Hundreds two and thirty-three
Winters for the world completed,
Since heaven’s Lord in low degree
In this mid-earth a man was born
To shed o’er faithful hearts a heavenly morn.
Six years the sceptre of the Roman
Had held the leader Constantine1;
His spear and shield against the foeman
Guarded his folk with mood benign;
Great ’neath the skies his power grew, —
A prince of men, a righteous ruler true.
Through him God wrought with power wondrous,
In mid-earth2 many men to aid;
Vengeance to wreak, and weapons thunderous
Wield till the foemen fled afraid.
War waged the tribes; with din earth trembled,
The Goths and Huns their heathen hosts assembled.
On came the Franks and Hugas streaming,
Girt for the onset; sword and spear
And twisted war-links sternly gleaming,
With deafening shouts their flags they rear,
And clash of shields as they draw near;
Huge hosts together; all behold them;
Onward the nations march; who can withhold them?
War in the wood the wolf was crying,
Hid not the secrets of the fray;
On the foes’ track the eagle flying,
With dewy feather sang his lay;
Quick from the cities all the warriors came,
The bravest whom the King of Huns for war might name.
Marched the huge host, its line enforcing
With chosen legions, till it stood
Where, distant Danube’s waters coursing,
The spearmen rest beside the flood;
There, where the squadrons stay before the slaughter,
They hear the host’s loud hum, the rushing water.
Proud Rome to quell, to sack and plunder
Was their design. Soon as ’twas known
That foemen lurked the ramparts under,
Came a swift message from the throne,
To summon out, against the foes assailing,
All who in warfare brave were and unfailing.
With warlike weapons soon the Roman,
Fight-famed, was ready for the fray;
Rode round their leader, though the foeman
In greater numbers rode than they;
Clashed then the shield ; the war-clubs rattle,
Onward the king rides with his host to battle.
O’erhead the dusky raven flying
With greedy croak pursued their course;
Ran the horn-bearers, heralds crying,
The charger pawed the ground; the force
Quick at the signal’s sound, assembled,
The monarch, horror-stricken, trembled.
With dismal fear and dire dismay,
He saw the alien force
Of Huns and Goths who gathered lay
About the water’s course;
A countless host. His bosom heaved,
How e’er could victory be achieved,
Or such a monstrous force o’erthrown
By one so small and feeble as his own?
But forward ! Ne’er from battle shrink!
He camped beside the river’s brink,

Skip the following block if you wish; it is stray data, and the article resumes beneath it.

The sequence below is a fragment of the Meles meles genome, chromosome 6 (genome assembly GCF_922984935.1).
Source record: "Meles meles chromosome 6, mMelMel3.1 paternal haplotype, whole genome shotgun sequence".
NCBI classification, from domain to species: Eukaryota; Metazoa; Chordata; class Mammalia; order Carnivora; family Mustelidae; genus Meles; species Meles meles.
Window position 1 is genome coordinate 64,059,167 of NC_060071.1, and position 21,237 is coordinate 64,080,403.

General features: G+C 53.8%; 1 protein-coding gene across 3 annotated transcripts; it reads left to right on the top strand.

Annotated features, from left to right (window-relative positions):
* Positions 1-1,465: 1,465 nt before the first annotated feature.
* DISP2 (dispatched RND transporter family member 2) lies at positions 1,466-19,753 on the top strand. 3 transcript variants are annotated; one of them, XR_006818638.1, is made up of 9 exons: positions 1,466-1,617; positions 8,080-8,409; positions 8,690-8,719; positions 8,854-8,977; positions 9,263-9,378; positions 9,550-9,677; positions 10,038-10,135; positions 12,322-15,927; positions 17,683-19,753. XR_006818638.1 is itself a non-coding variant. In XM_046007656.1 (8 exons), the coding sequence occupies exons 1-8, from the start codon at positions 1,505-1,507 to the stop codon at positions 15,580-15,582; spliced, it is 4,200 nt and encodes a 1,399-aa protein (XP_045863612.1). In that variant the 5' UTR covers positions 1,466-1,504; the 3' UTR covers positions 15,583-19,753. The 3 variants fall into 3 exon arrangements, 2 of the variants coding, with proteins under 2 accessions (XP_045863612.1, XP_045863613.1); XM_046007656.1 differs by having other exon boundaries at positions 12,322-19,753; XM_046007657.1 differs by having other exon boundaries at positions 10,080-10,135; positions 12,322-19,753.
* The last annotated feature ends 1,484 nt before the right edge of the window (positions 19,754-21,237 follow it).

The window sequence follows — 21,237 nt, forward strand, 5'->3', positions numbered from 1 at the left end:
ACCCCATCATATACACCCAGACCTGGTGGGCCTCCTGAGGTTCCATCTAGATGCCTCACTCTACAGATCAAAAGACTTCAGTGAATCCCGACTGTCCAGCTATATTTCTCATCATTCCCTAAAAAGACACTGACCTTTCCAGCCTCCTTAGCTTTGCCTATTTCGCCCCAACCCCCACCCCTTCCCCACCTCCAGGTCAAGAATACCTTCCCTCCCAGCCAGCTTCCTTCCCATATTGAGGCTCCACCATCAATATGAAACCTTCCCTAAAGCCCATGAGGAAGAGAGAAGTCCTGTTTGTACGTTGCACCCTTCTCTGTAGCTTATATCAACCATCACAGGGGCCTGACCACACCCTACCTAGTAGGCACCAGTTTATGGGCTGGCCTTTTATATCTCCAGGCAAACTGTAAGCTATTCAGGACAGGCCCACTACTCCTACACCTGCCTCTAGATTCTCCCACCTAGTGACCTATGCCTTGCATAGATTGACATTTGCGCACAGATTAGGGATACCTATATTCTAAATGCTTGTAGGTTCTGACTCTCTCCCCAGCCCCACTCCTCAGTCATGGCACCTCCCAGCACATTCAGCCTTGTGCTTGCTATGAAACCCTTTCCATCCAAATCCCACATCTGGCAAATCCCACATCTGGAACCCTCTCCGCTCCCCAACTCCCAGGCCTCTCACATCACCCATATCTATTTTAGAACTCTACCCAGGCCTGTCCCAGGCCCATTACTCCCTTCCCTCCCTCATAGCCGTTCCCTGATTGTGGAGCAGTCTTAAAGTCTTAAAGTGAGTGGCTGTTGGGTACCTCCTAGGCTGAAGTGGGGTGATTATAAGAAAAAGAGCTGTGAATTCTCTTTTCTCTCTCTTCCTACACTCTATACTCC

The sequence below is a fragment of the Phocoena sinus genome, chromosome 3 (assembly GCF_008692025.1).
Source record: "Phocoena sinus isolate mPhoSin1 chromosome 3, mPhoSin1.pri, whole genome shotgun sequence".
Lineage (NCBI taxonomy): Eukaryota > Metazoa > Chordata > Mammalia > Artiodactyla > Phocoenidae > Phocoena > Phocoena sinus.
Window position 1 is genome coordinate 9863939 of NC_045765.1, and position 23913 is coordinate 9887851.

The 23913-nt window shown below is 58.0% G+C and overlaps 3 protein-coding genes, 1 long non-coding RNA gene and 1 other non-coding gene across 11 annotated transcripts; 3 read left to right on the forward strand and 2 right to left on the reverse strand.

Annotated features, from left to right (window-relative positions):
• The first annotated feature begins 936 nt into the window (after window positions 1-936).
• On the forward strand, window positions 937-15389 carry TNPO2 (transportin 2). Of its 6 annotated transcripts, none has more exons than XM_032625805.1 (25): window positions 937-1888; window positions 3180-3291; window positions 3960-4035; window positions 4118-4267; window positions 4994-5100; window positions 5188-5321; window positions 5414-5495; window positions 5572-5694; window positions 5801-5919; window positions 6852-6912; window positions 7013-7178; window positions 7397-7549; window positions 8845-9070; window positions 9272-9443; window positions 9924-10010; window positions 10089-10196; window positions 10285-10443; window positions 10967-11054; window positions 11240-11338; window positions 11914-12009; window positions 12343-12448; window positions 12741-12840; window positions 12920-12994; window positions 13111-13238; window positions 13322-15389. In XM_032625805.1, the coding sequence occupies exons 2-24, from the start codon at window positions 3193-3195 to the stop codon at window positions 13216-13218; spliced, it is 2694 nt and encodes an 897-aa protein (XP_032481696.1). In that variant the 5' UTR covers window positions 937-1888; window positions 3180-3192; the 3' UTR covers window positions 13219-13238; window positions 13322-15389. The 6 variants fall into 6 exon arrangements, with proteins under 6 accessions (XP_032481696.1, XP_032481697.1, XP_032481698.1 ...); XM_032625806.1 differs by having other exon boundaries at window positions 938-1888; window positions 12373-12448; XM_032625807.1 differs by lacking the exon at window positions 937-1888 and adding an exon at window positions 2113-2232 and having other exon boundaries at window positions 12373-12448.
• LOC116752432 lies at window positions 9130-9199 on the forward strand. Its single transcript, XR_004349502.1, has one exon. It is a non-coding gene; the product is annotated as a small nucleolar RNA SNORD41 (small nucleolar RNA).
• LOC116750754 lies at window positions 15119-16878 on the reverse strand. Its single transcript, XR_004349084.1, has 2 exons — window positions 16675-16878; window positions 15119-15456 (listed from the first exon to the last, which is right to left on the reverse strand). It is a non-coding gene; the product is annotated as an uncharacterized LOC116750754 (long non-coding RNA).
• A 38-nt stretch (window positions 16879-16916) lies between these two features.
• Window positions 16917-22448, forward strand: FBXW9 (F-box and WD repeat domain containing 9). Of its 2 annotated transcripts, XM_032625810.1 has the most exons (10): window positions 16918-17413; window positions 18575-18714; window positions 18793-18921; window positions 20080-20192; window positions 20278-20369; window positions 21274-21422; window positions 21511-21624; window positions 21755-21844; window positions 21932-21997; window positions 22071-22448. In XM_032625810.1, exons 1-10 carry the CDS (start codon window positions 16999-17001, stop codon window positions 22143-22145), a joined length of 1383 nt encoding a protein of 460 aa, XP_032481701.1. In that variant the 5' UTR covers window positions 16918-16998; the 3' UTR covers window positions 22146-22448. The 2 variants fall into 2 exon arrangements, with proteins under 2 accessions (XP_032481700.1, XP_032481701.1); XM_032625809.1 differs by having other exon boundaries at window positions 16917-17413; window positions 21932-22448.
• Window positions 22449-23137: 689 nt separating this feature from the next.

So near the foe throughout the night,
Since he had seen them pass in sight.
He lay amid his host that night,
And to his sense in dreaming
Appeared a vision of delight,
Of fair and beauteous seeming ;
Noble, in manly form it came; —
A knight of old heroic fame
Thus might have awed him in his seeming,
Such had he never seen, awake or dreaming.
He saw, and straight from slumber started,
With boar-helm decked ; the shining guest
Spake quickly, him by name addressed; —
(And lo ! the veil of night was parted: — )
Thee, Constantine ! so be it now revealed,
The Lord of Hosts, who fate alone can wield
The angels’ King will covenant to shield.
“Let not the threats of foes distress thee,
The alien hosts in battle-line;
Look up to heaven, the Lord will bless thee,
Will send thee help, sure victory’s sign.”
Straight stood he ready at the heavenly hest,
He opened wide the treasure of his breast,
Just as the dear peace-weaver bade,
The herald who had made him glad.
Beyond the cloudy vault he looked, and shining
He saw the Tree of Glory decked with gold;
Rare glittering jewels were the Rood enshrining,
And on it, writ in light, he could behold
In letters clear the words: “Thou with this sign
Shalt overcome in shock of battle dire,
Drive back the foe, and make the victory thine.”
Back, as it came, then flashed the heavenly fire;
The herald with it flew
Afar to join the sinless choir.
More blithe the Emperor grew, —
Care in the leader’s breast was quickly quelled,
When he that beauteous vision had beheld.
Cynewulf (8th century) England
Translated by Jane Menzies from Zupitza'a edition
Source: Cynewulf's 'Elene', Translated by Jane Menzies, William Blackwood & Sons, 1895
Elene is also known as Saint Helena Finds the True Cross
- Constantine was at the time the poem relates a general in the Roman army, who later became Emperor in 306 AD
- Mid-earth is the Teutonic idea that there are three realms which are heaven - earth - hell